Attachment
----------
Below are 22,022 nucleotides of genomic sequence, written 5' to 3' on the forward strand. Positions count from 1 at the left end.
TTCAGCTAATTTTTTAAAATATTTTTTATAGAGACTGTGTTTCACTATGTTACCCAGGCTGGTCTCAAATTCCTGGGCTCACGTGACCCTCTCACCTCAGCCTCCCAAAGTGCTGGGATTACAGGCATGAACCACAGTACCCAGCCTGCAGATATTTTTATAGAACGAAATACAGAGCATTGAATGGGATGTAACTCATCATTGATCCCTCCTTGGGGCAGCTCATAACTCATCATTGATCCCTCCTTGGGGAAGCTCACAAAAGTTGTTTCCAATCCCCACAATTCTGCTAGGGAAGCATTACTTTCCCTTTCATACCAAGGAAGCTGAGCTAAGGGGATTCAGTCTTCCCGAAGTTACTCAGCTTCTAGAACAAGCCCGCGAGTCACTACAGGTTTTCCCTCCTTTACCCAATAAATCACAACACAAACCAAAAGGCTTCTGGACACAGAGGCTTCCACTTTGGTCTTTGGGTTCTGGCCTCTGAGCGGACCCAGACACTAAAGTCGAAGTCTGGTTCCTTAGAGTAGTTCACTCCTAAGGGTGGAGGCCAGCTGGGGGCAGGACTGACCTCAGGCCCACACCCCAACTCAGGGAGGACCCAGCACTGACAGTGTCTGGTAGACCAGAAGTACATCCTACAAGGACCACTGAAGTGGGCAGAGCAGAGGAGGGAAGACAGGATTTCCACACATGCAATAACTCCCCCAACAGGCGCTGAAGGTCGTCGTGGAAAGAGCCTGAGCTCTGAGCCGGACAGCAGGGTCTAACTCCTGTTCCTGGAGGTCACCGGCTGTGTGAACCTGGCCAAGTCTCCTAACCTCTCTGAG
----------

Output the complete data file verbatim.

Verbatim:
Below are 22,022 nucleotides of genomic sequence, written 5' to 3' on the forward strand. Positions count from 1 at the left end.
TTCAGCTAATTTTTTAAAATATTTTTTATAGAGACTGTGTTTCACTATGTTACCCAGGCTGGTCTCAAATTCCTGGGCTCACGTGACCCTCTCACCTCAGCCTCCCAAAGTGCTGGGATTACAGGCATGAACCACAGTACCCAGCCTGCAGATATTTTTATAGAACGAAATACAGAGCATTGAATGGGATGTAACTCATCATTGATCCCTCCTTGGGGCAGCTCATAACTCATCATTGATCCCTCCTTGGGGAAGCTCACAAAAGTTGTTTCCAATCCCCACAATTCTGCTAGGGAAGCATTACTTTCCCTTTCATACCAAGGAAGCTGAGCTAAGGGGATTCAGTCTTCCCGAAGTTACTCAGCTTCTAGAACAAGCCCGCGAGTCACTACAGGTTTTCCCTCCTTTACCCAATAAATCACAACACAAACCAAAAGGCTTCTGGACACAGAGGCTTCCACTTTGGTCTTTGGGTTCTGGCCTCTGAGCGGACCCAGACACTAAAGTCGAAGTCTGGTTCCTTAGAGTAGTTCACTCCTAAGGGTGGAGGCCAGCTGGGGGCAGGACTGACCTCAGGCCCACACCCCAACTCAGGGAGGACCCAGCACTGACAGTGTCTGGTAGACCAGAAGTACATCCTACAAGGACCACTGAAGTGGGCAGAGCAGAGGAGGGAAGACAGGATTTCCACACATGCAATAACTCCCCCAACAGGCGCTGAAGGTCGTCGTGGAAAGAGCCTGAGCTCTGAGCCGGACAGCAGGGTCTAACTCCTGTTCCTGGAGGTCACCGGCTGTGTGAACCTGGCCAAGTCTCCTAACCTCTCTGAG